Holding a Family Meeting to Discuss Senior Care Issues

Communication is the first step on the road to senior care. Countless issues accumulate stress and develop difficulties due to lack of communication within a family. Whether it’s family members not making good care decisions or other members simply not contributing to care, issues will arise.  A wise first step is to hold a family meeting to discuss senior care issues.

   

Tips on Holding a Family Meeting to Discuss Senior Care Issues

   
  • Generally, it’s easiest for one family member to start the conversation about a family meeting with one other member.
    • Two or three siblings can come together and create a plan to initiate a family meeting.
    • The more individuals initially on board, the easier it will be to convince the less willing family members.
    • This step is done within the close family.
   
  • After the initial step of initiation, the first decision will be who to invite.
    • Often, it’s simply the family unit: mom, dad, adult kids. This doesn’t include extended family or kid’s spouses.
    • Other times, extended family are helpful or necessary in these types of conversation.
    • This decision also will involve whether or not the senior needing care will be included. It seems like the obvious answer is yes or else they will feel as if the whole family had been talking behind their back. But if the issues involve mental disorders or dementia it may be better and less confusion for them to hear after the fact.
    • A neutral third party is sometimes helpful in offering advice or overseeing the conversation. It’s best if this person is a trusted counselor or pastor who has some experience with navigating these conversations.
   
  • The next step is creating an itinerary for the meeting.
    • This is done prior to the actual meeting and will lay out the all talking points so every issue can be discussed.
    • It’s easiest if one member (or third party) takes charge and initiates a plan. Then all other family members will contribute their suggestions and issues.
    • Some issues are clear and only one or two members need to be convinced. Other issues will be more in the vein of a gentle confrontation.
    • For example, talking points should include the medical history of the loved one, the ideal schedule of the loved one, and the actual daily schedule of the loved one. Also, the delegation of responsibilities and changes that need to take place in family care dynamic. Discussion of finances and end of life care is also an important part of family care planning. Professional caregiver services should also be considered if the load is just too much for the family to bear on their own.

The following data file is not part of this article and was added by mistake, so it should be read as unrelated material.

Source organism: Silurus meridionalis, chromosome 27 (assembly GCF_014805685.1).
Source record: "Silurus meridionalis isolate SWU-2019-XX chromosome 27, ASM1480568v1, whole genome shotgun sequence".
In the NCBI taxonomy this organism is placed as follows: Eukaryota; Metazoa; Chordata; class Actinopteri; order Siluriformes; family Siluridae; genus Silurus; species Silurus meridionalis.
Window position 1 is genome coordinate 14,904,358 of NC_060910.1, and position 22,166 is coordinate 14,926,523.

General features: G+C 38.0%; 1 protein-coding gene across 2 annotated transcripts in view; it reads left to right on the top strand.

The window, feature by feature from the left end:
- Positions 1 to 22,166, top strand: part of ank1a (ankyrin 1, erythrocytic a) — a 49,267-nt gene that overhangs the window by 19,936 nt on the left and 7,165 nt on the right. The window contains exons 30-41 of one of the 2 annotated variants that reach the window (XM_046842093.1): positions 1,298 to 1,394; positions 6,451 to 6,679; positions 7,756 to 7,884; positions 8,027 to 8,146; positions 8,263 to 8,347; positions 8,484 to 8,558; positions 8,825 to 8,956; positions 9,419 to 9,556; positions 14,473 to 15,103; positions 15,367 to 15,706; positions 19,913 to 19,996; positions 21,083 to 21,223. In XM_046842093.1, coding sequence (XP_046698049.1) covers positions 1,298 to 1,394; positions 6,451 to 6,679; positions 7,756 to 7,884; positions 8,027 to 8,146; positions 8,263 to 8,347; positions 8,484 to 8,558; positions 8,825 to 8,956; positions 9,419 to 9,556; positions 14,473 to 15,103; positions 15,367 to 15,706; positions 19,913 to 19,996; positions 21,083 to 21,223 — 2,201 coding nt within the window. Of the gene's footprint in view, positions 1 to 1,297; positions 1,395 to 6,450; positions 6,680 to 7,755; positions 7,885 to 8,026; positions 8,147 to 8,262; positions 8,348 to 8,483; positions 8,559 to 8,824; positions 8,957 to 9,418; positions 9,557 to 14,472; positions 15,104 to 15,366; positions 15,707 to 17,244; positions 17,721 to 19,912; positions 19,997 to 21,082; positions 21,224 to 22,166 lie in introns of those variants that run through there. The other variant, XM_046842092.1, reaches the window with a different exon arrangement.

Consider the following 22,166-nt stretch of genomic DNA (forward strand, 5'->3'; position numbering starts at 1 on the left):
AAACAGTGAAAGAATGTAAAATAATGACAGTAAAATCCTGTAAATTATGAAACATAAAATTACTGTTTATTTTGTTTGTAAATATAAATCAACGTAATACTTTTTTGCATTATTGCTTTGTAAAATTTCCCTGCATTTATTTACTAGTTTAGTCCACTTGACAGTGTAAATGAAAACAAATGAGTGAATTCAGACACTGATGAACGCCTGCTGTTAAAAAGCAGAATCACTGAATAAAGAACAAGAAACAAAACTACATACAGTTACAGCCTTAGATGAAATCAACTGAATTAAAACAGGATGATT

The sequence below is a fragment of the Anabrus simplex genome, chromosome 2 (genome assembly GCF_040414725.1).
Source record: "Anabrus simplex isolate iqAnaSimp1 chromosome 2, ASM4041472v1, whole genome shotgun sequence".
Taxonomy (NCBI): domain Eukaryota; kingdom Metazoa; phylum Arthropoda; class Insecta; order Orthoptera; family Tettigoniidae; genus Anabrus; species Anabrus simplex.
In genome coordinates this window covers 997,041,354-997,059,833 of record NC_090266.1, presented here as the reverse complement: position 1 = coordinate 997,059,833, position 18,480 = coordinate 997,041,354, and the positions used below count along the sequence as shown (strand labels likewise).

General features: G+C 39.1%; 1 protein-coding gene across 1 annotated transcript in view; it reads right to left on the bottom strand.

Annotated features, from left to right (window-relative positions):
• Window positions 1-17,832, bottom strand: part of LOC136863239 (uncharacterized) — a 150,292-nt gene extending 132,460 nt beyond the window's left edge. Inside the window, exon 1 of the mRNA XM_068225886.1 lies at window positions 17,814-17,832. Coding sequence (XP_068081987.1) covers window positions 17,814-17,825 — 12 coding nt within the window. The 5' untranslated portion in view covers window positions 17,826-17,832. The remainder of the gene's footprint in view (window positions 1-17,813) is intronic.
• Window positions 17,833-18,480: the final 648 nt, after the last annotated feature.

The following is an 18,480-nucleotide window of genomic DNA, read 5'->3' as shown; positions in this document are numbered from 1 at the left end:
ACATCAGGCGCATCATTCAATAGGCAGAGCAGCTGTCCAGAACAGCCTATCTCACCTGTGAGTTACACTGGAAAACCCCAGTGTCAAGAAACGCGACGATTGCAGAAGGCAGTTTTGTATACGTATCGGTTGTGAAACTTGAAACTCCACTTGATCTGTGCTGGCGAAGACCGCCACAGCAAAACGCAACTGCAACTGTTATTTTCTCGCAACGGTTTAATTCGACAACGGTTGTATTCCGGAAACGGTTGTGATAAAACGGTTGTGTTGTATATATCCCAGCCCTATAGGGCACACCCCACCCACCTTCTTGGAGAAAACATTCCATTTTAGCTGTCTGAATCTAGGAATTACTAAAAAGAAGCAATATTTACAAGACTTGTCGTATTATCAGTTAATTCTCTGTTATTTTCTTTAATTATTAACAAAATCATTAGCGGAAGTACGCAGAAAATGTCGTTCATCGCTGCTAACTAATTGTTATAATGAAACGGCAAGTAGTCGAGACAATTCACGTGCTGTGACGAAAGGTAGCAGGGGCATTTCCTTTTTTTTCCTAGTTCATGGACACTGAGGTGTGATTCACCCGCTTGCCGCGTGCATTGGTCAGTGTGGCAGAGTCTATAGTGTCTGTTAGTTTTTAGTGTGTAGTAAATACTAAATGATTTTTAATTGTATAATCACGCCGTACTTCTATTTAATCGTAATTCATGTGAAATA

• The next step is to gather all those on board to a convenient location.
    • This may be tricky as families spread out across the globe, so planning is essential.
    • Visits, family gatherings, vacations should all be considered to find the one time most family members are in one location.
    • Decide on a set location, whether it’s a home, an office, a designated meeting room.
    • Make the meeting as pleasant as possible with refreshments and comfortable chairs.
   
  • At the end of the meeting, not everything will be resolved.
    • Everything should be talked about and options should be on the table.
    • It’s important to have a written document of each family member’s agreed upon responsibilities with dates or ‘deadlines’ of sort. This will hold each member accountable for his or her care tasks.
    • The most important issues should have a a concrete plan, other issues should have a general plan.
    The goal is to hold one family meeting to discuss care issues every year or so. This way plans can be re-evaluated and updated. But that’s not always possible. Holding just one meeting will clear paths of communication, making it easier to discuss these issues over the phone. Family meetings will also relieve much of the emotional stress of seeing a loved one decrease in independence. Family members who wouldn’t usually share their feelings may open up more and talk through their fears and stressers.

For more information on senior care contact 1776 Senior Care in Glen Ellyn.

By | 2017-07-19T21:24:02+00:00 July 19th, 2017|Categories: Caregiver|Tags: , |